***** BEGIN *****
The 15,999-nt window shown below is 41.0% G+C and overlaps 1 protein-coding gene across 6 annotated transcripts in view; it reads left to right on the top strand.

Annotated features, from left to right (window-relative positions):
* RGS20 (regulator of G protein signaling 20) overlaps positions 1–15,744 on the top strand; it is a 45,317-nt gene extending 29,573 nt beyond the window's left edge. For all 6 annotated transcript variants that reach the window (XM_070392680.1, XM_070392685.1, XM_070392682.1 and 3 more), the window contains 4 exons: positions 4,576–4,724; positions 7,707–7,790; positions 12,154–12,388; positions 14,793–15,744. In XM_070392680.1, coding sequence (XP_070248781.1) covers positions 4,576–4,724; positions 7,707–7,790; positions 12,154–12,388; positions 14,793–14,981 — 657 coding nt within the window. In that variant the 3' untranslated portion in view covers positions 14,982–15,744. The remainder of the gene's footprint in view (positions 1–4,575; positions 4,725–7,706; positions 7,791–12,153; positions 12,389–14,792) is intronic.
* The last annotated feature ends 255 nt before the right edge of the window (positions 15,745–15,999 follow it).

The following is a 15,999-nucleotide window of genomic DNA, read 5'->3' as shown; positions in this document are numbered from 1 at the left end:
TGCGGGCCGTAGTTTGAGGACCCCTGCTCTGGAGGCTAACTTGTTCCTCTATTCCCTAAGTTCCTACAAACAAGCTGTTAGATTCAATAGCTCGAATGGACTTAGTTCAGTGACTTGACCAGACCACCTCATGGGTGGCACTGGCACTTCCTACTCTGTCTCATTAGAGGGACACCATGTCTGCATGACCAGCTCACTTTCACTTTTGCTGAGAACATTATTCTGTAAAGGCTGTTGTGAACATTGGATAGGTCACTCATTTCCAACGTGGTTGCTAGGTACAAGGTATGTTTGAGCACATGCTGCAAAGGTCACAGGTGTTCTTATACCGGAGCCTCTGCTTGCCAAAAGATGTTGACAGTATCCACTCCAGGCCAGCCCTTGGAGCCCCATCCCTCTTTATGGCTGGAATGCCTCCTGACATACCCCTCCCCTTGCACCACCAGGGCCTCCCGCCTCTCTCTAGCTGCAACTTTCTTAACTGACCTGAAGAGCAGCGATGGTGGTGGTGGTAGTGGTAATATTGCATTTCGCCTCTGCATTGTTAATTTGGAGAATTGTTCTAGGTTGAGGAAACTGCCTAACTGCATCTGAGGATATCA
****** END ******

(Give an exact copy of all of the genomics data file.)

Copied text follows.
The 15,999-nt window shown below is 41.0% G+C and overlaps 1 protein-coding gene across 6 annotated transcripts in view; it reads left to right on the top strand.

Annotated features, from left to right (window-relative positions):
* RGS20 (regulator of G protein signaling 20) overlaps positions 1–15,744 on the top strand; it is a 45,317-nt gene extending 29,573 nt beyond the window's left edge. For all 6 annotated transcript variants that reach the window (XM_070392680.1, XM_070392685.1, XM_070392682.1 and 3 more), the window contains 4 exons: positions 4,576–4,724; positions 7,707–7,790; positions 12,154–12,388; positions 14,793–15,744. In XM_070392680.1, coding sequence (XP_070248781.1) covers positions 4,576–4,724; positions 7,707–7,790; positions 12,154–12,388; positions 14,793–14,981 — 657 coding nt within the window. In that variant the 3' untranslated portion in view covers positions 14,982–15,744. The remainder of the gene's footprint in view (positions 1–4,575; positions 4,725–7,706; positions 7,791–12,153; positions 12,389–14,792) is intronic.
* The last annotated feature ends 255 nt before the right edge of the window (positions 15,745–15,999 follow it).

The following is a 15,999-nucleotide window of genomic DNA, read 5'->3' as shown; positions in this document are numbered from 1 at the left end:
TGCGGGCCGTAGTTTGAGGACCCCTGCTCTGGAGGCTAACTTGTTCCTCTATTCCCTAAGTTCCTACAAACAAGCTGTTAGATTCAATAGCTCGAATGGACTTAGTTCAGTGACTTGACCAGACCACCTCATGGGTGGCACTGGCACTTCCTACTCTGTCTCATTAGAGGGACACCATGTCTGCATGACCAGCTCACTTTCACTTTTGCTGAGAACATTATTCTGTAAAGGCTGTTGTGAACATTGGATAGGTCACTCATTTCCAACGTGGTTGCTAGGTACAAGGTATGTTTGAGCACATGCTGCAAAGGTCACAGGTGTTCTTATACCGGAGCCTCTGCTTGCCAAAAGATGTTGACAGTATCCACTCCAGGCCAGCCCTTGGAGCCCCATCCCTCTTTATGGCTGGAATGCCTCCTGACATACCCCTCCCCTTGCACCACCAGGGCCTCCCGCCTCTCTCTAGCTGCAACTTTCTTAACTGACCTGAAGAGCAGCGATGGTGGTGGTGGTAGTGGTAATATTGCATTTCGCCTCTGCATTGTTAATTTGGAGAATTGTTCTAGGTTGAGGAAACTGCCTAACTGCATCTGAGGATATCA